New Delhi: Unions representing workers in central public sector companies and government-controlled sectors such as ports are gearing up to intensify wage negotiations while some have made strike calls as a stalemate over a pay increase between employees and managements drags on.
The 10-year wage settlement for employees of public sector undertakings ended on 31 December 2006. The new wage structures were expected to be in place the following January.
But negotiations are dragging partly because the two sides have not been able to agree upon a basic pay raise. Employers and employees have also not been able to agree on the duration of a wage settlement, or the tenure during which the agreed salary structure should exist.
No consensus yet: Bharat Heavy Electricals Ltd, Hyderabad. The power equipment maker’s five southern units, which employ 25,000, plan to go on strike on 14 September over delays in wage settlement.
Under pressure from trade unions, the previous United Progressive Alliance government, supported by Left parties, agreed to reduce the period of wage settlement from 10 years to five in June last year, saying company managements will require the approval of ministers to do so.
But several public sector companies have declined to accept the new format despite the government order, trade unions say.
So far, only coal companies, which employ the largest number of workers at 600,000, have agreed to a new wage structure for the next five years. In an agreement reached in January after several strike calls, wages of the lowest paid unskilled workers, mostly miners, increased by 49% from Rs6,250 a month to Rs9,346 a month.
As negotiations drag on, about 60,000 employees of 11 major ports threaten to go on an indefinite strike from 15 September after the 20th round of wage discussions failed to reach an agreement last week.
Six steel unions representing 350,000 workers plan to hold a ballot among union members to decide whether they should strike, said Madhukar K. Pandhe, member of the National Joint Negotiations Committee for the steel industry.
Last week, negotiations stalled at Bharat Electronics Ltd (BEL), which employs about 6,500 people, for the 13th time. “Talks will continue,” said M.L. Shanmukh, human resources director at BEL. “There’s a difference of opinion on (the) salary formula.” BEL employees have been demanding a 40% hike in basic pay for five years while the management has offered a 30% hike for 10 years.
Power equipment maker Bharat Heavy Electricals Ltd’s (Bhel) five southern units of Ranipet, Chennai, Bangalore, Hyderabad and ?Tiruchirappalli, which employ 25,000, plan to go on strike on 14 September over delays in wage settlement, said R. Ethiraj, general secretary of the Labour Progressive Front, which is affiliated to the regional political party, Dravida Munnetra Kazhagam, in Tamil Nadu.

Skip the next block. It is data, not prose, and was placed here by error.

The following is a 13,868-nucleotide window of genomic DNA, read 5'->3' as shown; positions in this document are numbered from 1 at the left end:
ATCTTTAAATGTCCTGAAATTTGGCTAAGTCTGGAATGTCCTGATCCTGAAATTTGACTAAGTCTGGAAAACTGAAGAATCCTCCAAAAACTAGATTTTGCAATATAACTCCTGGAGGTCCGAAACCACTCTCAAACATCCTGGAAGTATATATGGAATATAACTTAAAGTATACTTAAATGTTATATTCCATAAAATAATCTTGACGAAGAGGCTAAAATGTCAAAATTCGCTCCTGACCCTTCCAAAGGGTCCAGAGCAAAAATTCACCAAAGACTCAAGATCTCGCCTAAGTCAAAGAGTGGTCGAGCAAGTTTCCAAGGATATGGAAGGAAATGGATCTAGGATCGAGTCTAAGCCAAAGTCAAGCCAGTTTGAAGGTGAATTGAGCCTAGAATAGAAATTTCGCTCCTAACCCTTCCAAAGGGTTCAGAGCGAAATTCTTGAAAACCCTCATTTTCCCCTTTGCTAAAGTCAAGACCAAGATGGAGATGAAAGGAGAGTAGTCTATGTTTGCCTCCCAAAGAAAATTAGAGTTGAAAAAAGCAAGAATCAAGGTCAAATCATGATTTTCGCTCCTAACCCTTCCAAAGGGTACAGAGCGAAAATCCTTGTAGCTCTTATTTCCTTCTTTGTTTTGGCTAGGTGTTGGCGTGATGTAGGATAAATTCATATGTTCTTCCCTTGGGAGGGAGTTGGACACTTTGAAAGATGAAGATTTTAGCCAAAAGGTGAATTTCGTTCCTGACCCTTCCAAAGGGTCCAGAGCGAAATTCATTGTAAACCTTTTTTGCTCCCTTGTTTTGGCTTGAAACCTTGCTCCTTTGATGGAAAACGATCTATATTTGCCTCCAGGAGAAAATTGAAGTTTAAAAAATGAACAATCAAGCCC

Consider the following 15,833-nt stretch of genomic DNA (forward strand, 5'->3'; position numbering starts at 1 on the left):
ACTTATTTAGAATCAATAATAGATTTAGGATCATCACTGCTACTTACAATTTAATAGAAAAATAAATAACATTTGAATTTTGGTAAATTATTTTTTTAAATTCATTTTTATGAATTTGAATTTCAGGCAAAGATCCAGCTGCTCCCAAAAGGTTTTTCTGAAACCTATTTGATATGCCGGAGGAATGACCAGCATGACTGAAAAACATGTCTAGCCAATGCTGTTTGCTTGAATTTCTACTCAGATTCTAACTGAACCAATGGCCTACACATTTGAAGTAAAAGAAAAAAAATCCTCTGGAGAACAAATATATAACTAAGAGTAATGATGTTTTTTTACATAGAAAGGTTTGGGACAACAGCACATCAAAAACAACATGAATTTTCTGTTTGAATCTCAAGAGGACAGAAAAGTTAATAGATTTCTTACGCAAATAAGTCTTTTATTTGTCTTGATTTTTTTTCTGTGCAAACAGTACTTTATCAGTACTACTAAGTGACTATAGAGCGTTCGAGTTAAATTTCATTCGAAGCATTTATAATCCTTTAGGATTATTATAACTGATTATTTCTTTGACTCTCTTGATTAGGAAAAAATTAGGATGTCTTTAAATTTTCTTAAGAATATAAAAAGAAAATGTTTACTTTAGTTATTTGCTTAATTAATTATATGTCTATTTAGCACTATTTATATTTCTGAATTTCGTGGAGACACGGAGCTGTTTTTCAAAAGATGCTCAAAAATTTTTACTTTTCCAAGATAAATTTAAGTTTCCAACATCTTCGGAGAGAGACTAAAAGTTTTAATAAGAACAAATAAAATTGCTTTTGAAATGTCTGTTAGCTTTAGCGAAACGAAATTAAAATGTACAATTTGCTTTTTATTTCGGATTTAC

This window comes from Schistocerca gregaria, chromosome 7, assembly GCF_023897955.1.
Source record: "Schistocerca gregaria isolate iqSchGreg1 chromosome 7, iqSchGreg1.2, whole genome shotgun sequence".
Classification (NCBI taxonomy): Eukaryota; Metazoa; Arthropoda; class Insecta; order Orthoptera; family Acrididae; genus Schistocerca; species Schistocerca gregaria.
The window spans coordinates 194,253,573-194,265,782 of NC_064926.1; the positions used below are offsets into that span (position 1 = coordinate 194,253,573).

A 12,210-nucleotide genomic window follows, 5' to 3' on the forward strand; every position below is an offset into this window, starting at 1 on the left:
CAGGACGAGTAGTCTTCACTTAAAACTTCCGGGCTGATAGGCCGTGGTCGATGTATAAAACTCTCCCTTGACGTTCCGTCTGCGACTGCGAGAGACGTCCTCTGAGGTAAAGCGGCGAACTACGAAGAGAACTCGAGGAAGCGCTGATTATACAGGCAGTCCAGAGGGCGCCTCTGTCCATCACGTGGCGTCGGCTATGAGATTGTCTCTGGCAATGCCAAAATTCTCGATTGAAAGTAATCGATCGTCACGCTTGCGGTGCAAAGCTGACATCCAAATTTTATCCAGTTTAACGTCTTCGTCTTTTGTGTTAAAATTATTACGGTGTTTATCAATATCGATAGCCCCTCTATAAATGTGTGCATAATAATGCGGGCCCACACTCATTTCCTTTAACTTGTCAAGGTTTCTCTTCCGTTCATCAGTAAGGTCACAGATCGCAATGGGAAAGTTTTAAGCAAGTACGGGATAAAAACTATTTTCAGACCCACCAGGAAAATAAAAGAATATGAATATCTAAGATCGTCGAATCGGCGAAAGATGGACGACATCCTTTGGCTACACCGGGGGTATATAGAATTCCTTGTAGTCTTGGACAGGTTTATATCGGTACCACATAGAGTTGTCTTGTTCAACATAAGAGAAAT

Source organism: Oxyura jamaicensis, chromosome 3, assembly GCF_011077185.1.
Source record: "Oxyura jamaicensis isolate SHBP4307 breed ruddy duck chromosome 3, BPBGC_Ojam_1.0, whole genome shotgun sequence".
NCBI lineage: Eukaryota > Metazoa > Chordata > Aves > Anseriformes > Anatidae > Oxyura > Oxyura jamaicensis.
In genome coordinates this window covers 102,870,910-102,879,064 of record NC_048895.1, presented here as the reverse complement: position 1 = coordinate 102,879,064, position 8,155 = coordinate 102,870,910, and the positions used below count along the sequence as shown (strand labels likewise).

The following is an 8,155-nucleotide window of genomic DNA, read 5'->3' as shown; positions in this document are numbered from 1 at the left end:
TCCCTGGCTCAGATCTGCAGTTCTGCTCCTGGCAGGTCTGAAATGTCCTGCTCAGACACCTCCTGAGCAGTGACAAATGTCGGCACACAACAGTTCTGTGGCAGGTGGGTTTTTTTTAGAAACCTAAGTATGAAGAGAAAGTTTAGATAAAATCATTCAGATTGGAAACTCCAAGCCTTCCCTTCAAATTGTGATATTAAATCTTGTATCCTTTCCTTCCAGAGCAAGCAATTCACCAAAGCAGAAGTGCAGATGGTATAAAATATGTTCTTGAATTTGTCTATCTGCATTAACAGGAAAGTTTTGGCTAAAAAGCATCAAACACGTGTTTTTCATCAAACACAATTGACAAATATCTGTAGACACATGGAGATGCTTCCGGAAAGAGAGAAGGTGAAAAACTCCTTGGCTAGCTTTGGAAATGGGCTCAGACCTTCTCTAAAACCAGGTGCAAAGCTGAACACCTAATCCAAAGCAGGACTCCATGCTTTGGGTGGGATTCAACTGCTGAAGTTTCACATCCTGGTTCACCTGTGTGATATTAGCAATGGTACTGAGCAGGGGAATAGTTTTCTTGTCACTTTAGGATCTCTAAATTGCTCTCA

Joint Action Front—an umbrella trade union group which has public enterprise heavyweights such as Bhel, Hindustan Aeronautics Ltd, BEL and Bharat Earth Movers Ltd as members—is expected to take a decision whether to go on strike by 10 September, said K. Mohan, coordinator of Joint Action Front and general secretary of the employees’ union at Hindustan Aeronautics, which is expected to hold the first wage talks on 3 September.
About 1.57 million workers are employed at the country’s 214 Union government enterprises, excluding contract and casual workers.
About one-fourth of these employees are of the level of supervisors or executives whose salaries are governed by a separate wage structure, according to the recommendations of the justice M.J. Rao committee, which was set up in 2006; it submitted the report to the government around May last year.
Unlike Union government employees whose wages are fixed by the pay commission, salaries and perks of workers of central public undertakings are negotiated by trade unions and company managements directly.
According to the government’s Public Enterprises Survey 2007-08, wage bills went up 20% to Rs63,306 crore in the year from Rs52,586 crore in 2006-07.
But trade unions insist the number has grown because some of the companies made provisions on expectation of a salary increase.
An executive who works in Bhel, who did not want to be named because wage talks are still underway, said although fixed salaries are given to workers, the employees get an annual increment of about 2-3% and a so-called dearness allowance of 7-8% that is linked to inflation.
“This has an effect on overall payment because companies also have to make statutory payments, such as provident fund and non-statutory payments, such as house rent allowance,” the official said.
“There cannot be any compromise on the new settlement period which is five years,” H. Mahadevan, deputy general secretary of All India Trade Union Congress, said. “We are hoping that managements will agree. When they disagree, we will go for action and announce strike calls.”
Of India’s 214 public sector companies, 160 are profit-making while about 53 others are in the red. Total turnover of Central public sector enterprises during 2007-08 was Rs10.8 trillion, up 12% from Rs9.6 trillion in 2006-2007.